Photo courtesy Shock Doctor mouthguards

Kevin Love ready to be No. 1 option again

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Chris Bosh warned him, but the extent of it was still a surprise at times — Kevin Love had been an All-Star playing one way, but he was going to have to evolve his game and his mindset to play next to LeBron James in Cleveland.

Love went from being the star at the center of the solar system in Minnesota to becoming one of the planets orbiting LeBron in Cleveland — one of the biggest, brightest planets, but it was a shockingly different role at times. Love eventually was all-in — not all-out — embraced the change and it got him a ring, which is what he wanted most.

This summer, LeBron went Hollywood

The Cavaliers quickly pivoted and, not wanting to rebuild, signed Love to a $120 million extension and made him the face of the franchise. Love is a No. 1 option again.

This time, though, things are going to be different for Love.

Yes, he again will be asked to score more, but he said that biggest thing that is different now is he doesn’t care about his numbers as much as finding ways to get the Cavaliers the win. Also, the game has evolved since he left Minnesota so he must as well.

“Just shooting the ball from the perimeter,” Love told NBC Sports about what will be different from when he was the No. 1 option in Minnesota. “That’s where the game has gone and there are stretch fours and stretch fives now. It’s such a luxury for a big man to be able to step out on the perimeter, it stretches defenses and it helps with the pacing of how you run your offense.”

How he gets his shots will be different, too. Last season 23.4 percent of his shots were spot-up jumpers where another player (usually LeBron) created the opportunity. Now it’s Love who has to create those shots for others and, in the preseason, most of his used possessions have come out of the post or in isolations.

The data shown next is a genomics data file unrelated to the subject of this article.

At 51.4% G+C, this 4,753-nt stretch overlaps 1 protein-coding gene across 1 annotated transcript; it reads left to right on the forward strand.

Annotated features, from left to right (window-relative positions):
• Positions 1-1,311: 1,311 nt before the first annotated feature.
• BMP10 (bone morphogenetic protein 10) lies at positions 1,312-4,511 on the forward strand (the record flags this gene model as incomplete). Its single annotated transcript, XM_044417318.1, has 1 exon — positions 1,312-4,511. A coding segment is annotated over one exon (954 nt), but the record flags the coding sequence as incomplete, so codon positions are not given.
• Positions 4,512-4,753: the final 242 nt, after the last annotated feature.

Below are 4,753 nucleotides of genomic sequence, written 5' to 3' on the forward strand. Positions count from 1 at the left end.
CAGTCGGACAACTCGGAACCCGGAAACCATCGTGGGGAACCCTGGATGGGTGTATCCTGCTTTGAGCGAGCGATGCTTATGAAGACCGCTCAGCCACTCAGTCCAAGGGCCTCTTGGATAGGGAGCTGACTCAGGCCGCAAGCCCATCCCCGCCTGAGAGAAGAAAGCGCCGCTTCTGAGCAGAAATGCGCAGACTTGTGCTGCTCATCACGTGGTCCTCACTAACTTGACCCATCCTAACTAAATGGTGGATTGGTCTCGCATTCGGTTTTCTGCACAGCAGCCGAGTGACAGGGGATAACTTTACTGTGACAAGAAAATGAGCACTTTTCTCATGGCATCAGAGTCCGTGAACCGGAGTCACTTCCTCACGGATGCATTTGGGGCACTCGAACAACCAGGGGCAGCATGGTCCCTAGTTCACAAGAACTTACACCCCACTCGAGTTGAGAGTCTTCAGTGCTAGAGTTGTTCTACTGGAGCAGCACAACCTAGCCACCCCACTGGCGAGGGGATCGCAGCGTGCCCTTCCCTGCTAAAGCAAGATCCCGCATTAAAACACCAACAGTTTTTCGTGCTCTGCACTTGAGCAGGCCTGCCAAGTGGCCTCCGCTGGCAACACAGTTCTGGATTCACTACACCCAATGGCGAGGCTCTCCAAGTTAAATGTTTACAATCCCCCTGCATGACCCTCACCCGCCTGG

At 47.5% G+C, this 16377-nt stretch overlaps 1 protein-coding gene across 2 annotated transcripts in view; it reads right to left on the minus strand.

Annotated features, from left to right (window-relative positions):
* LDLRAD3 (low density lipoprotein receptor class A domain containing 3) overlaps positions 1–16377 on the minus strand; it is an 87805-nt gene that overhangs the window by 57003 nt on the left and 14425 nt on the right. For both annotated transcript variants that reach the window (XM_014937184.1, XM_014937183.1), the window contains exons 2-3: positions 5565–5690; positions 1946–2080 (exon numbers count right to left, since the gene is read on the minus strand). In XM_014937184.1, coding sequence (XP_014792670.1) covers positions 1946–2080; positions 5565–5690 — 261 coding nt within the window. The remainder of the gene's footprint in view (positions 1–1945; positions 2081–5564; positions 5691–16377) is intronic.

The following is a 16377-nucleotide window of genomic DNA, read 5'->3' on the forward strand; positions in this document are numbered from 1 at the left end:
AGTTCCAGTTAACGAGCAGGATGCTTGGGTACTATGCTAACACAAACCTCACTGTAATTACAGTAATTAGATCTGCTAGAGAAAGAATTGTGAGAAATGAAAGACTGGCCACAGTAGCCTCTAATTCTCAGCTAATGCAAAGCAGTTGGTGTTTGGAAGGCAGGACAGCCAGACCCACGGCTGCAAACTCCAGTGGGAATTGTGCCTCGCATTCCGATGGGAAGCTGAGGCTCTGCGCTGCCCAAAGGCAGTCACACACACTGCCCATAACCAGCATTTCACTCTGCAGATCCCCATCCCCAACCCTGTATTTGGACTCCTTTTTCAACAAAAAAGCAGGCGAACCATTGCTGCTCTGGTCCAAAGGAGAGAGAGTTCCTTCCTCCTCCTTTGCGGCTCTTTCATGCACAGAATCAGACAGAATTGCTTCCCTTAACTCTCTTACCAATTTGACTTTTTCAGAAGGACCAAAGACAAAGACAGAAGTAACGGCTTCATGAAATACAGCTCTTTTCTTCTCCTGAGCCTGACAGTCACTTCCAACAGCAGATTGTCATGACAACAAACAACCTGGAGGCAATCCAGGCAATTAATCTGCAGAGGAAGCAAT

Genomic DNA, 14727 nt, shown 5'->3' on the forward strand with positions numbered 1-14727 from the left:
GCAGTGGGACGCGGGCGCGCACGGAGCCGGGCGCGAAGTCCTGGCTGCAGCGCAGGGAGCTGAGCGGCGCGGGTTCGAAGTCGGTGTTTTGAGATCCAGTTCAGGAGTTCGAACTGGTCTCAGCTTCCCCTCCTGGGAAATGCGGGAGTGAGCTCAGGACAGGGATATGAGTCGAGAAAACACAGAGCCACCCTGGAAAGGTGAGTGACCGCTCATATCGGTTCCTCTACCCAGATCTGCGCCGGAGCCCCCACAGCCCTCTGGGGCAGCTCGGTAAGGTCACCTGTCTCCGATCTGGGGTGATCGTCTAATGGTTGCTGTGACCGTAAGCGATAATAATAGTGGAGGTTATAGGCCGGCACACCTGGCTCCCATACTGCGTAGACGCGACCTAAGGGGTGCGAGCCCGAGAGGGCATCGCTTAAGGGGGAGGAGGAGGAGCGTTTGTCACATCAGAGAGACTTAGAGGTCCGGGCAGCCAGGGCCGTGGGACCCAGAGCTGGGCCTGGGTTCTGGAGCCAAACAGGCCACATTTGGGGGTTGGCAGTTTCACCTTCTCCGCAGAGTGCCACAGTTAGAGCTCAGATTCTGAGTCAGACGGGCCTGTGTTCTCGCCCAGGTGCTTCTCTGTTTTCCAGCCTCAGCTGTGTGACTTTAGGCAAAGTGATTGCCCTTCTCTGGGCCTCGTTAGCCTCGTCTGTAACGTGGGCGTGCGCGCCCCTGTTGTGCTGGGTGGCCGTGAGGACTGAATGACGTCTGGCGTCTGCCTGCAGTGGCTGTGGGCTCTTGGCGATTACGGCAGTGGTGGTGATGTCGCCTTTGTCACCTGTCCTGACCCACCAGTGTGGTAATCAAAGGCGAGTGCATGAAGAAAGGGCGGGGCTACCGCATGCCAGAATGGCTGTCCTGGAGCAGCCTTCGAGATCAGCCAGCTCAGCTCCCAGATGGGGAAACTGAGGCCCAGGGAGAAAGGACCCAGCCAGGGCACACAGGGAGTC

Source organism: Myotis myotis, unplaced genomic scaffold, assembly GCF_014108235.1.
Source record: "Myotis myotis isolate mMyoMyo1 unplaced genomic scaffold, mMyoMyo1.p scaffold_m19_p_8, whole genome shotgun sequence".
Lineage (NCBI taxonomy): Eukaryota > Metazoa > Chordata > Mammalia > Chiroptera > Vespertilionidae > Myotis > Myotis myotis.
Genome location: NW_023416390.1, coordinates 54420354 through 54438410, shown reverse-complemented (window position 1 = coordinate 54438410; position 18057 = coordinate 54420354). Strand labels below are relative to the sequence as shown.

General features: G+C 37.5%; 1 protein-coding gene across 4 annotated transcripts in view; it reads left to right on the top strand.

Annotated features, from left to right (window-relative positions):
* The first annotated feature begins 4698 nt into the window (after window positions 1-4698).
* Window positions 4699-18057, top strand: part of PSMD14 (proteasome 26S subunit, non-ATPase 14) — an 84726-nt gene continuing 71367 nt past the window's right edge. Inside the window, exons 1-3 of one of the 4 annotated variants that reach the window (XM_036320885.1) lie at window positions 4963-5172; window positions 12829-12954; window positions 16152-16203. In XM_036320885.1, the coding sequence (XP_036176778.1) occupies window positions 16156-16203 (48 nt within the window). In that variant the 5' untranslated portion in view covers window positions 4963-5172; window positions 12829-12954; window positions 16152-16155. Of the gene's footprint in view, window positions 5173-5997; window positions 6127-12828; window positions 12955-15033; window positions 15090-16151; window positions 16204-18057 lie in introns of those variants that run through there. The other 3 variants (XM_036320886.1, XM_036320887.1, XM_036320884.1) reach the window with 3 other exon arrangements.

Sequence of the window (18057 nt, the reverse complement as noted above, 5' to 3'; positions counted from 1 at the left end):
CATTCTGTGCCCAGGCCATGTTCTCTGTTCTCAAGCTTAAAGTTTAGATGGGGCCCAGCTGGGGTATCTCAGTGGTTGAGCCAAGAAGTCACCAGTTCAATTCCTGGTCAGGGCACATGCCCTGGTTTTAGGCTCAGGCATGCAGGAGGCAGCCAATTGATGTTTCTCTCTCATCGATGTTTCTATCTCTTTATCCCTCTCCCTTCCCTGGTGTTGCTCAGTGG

That means the game is going to be a lot more physical for Love — and it already was plenty physical at times, like when Love lost a tooth late last season.

“I got hit in the face last year which led to losing a front tooth, and I had to get a root canal, but had I not been wearing that Shock Doctor mouthguard I would have lost my four front teeth,” Love said, speaking on behalf of Shock Doctor mouthguards. Love took an elbow to the face against the Heat and, while it wasn’t pretty (and he ended up in the league’s concussion protocol), he praised the mouthguard from saving him a lot more pain (and root canals) and a lot more time off the court recovering.

In a pace-and-space league, Love said being physical will be crucial to the Cavaliers making the playoffs this season.

“We’ve got to be (a physical team),” Love told NBC Sports. “We’ve got to be in great shape, I think that’s going to be an advantage for us. I think all of our guys being able to bring the ball up, that’s an advantage for us. We’re going to be able to switch at a number of positions and be very physical, that’s a way we need to play and we have that luxury. And also it’s a pace-and-space league and we’re going to have to be able to knock down shots, that’s the way the game has evolved, and the only way we’re going to do that is if we’re in shape and pushing the ball.”

From the moment Love signed that extension, the question around the league (and NBA Twitter) was “how long until the Cavs trade him and go all in on a rebuild?” Or, alternately, when will he get Blake Griffined?

That may be farther off than some fans realize — this summer started a two-year, $185 million renovation project of the Quicken Loans Arena, and it’s a bad look for the team to get the city and other entities to pitch in money for it then start tanking immediately — but the rumors are not going to stop. Love expects as much.